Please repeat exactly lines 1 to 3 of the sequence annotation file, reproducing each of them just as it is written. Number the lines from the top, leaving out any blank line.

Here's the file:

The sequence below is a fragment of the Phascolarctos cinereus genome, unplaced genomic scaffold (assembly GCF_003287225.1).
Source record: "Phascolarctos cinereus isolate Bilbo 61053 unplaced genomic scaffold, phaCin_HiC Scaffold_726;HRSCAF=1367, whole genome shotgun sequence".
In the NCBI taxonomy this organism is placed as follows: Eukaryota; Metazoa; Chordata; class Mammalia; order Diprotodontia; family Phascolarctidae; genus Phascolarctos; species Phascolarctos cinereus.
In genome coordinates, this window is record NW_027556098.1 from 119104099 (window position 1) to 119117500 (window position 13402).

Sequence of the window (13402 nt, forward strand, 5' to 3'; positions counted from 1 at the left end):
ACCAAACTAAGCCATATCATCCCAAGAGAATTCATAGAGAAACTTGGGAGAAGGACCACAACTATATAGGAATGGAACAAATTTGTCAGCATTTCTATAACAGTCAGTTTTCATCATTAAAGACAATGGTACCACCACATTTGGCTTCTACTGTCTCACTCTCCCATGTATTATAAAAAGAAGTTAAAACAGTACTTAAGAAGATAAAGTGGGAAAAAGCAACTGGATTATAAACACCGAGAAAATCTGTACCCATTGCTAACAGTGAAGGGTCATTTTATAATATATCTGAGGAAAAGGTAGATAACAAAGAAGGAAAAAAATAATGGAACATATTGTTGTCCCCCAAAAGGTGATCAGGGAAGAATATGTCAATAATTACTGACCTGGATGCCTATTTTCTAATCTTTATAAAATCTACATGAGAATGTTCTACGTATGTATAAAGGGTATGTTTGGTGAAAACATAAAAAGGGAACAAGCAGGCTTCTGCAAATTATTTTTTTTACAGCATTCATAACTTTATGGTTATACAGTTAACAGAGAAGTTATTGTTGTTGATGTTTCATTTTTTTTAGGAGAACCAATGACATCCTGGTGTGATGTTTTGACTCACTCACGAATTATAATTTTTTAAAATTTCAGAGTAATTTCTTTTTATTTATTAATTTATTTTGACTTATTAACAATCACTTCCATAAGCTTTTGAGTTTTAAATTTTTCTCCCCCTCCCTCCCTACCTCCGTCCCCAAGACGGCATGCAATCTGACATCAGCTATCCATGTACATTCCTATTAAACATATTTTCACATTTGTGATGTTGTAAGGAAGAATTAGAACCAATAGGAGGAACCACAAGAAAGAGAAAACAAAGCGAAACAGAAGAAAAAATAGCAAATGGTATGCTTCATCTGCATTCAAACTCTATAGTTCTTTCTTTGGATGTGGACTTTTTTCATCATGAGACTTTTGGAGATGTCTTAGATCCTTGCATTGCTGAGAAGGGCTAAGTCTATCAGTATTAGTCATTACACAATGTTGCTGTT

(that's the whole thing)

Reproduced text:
The sequence below is a fragment of the Phascolarctos cinereus genome, unplaced genomic scaffold (assembly GCF_003287225.1).
Source record: "Phascolarctos cinereus isolate Bilbo 61053 unplaced genomic scaffold, phaCin_HiC Scaffold_726;HRSCAF=1367, whole genome shotgun sequence".
In the NCBI taxonomy this organism is placed as follows: Eukaryota; Metazoa; Chordata; class Mammalia; order Diprotodontia; family Phascolarctidae; genus Phascolarctos; species Phascolarctos cinereus.